Why you should learn Chinese work culture?
Whether you are working in China, or planning to start a business in China, it’s important to understand the Chinese work culture.
The work culture over in China is slightly different than it is in the United States, or other parts of the world.
Without learning, there are so many surprises that might hinder your success!
However, that doesn’t mean that you will not find success when you travel over there to work! As long as you are aware of the differences between the two cultures and use that knowledge to acclimate yourself to your new situation, you will experience massive gains!
1. Napping is Acceptable and Even Encouraged!
Taking a nap during noon time is very common in China.
This work culture has never been seen in the other parts of the world. In China, the work days in China can be long, so to keep the workers happy about those hours, employers are willing to allow them to take a nap each and every day.
Employees that get to nap at their jobs will often keep those jobs longer, despite the longer hours and lower pay.
You can also experience in school environment where both students and teachers are encouraged to take a nap. Many teachers also choose to nap in between their classes, whether it is ten minutes or an hour.
It may seem strange to you, but there it is the norm because it creates a phenomenal work-life balance.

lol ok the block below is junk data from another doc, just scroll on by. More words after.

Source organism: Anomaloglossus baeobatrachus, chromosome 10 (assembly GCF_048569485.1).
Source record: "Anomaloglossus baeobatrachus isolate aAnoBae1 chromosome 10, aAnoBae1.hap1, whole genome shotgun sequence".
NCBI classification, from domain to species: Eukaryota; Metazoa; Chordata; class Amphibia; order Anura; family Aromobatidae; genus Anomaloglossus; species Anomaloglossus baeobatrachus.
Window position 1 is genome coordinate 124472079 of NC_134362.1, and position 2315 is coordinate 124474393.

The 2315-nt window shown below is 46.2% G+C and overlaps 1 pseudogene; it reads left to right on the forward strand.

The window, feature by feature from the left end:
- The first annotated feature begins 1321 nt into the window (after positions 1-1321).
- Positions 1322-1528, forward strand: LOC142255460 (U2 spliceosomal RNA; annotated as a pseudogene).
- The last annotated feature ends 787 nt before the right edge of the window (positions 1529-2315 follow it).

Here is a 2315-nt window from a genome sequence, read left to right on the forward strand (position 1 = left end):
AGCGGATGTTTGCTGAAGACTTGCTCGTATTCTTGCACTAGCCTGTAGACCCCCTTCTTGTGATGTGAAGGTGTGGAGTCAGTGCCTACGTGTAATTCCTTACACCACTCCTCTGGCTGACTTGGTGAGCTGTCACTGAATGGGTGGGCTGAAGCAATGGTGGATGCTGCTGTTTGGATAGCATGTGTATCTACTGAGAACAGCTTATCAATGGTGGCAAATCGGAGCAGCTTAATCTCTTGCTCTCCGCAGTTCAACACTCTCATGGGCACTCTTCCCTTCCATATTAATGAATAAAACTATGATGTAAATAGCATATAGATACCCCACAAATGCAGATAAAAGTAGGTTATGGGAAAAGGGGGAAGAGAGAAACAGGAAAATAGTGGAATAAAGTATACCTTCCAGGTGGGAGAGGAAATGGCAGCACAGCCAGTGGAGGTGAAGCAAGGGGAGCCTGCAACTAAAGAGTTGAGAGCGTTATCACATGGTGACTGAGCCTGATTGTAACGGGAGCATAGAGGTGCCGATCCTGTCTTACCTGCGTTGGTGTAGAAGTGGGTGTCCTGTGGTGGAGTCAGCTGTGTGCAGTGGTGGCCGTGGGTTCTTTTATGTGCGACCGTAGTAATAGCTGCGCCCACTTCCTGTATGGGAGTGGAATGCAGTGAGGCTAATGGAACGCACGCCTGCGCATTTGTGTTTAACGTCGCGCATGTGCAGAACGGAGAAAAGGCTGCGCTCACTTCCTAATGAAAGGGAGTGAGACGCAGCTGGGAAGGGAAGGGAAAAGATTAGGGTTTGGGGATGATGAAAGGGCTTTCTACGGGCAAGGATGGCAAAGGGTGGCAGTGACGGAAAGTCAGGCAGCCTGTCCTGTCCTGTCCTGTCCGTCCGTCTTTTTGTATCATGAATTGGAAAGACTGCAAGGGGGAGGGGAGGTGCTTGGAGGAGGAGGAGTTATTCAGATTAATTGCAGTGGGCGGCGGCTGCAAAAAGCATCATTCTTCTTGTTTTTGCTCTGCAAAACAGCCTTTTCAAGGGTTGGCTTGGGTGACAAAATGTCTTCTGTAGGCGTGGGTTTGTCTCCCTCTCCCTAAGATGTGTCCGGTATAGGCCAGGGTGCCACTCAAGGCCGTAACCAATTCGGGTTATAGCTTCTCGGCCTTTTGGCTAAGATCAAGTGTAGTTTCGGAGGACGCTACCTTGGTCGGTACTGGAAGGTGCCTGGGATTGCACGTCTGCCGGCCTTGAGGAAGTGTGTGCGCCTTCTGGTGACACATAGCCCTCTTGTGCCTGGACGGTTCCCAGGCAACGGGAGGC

2. Things are Always Flexible
You may be used to contracts being iron-clad in other parts of the world, but in China, there is always a little flexibility.
It seems that everything is negotiable in this country, and no one will make a decision until long after all the parties have left the meeting.
In businesses, it is actually customary for meetings to turn into lunches or dinners where the true answer, or decision, will finally be made.
When working in China, if there is something that is not listed in your contract, or you want to make a change to it, try to take an initiative: ask.
As long as the points you make sound reasonable and mutually beneficial for the other party, you will most likely get what you want.
3. Relationships with the Government
Most businesses in the United States do not need to be too friendly with the government, as long as they pay their taxes and fly under the radar of those few watchful eyes.
In China, government relationship is the top priority for businesses, which means that everyone needs to remain on good terms with them.
As an overseas worker, this might not impact your professional or personal life that much. But you will get a hang once you arrive and observe how your boss interact with the government.
Depending on the type of work and government regulations and rules, some businesses might need to keep in constant touch with the government in order to stay in the business.
4. Most Employees are Hard-Working, But Not All
Hard working culture creates the recent economic miracle in China.
Most of the employees over in China are hard-working, because working hard and being disciplined have been taught at school since they were little.
However, not every employee works hard, and it is those who received their position from a family member or friend who seems to be the worst.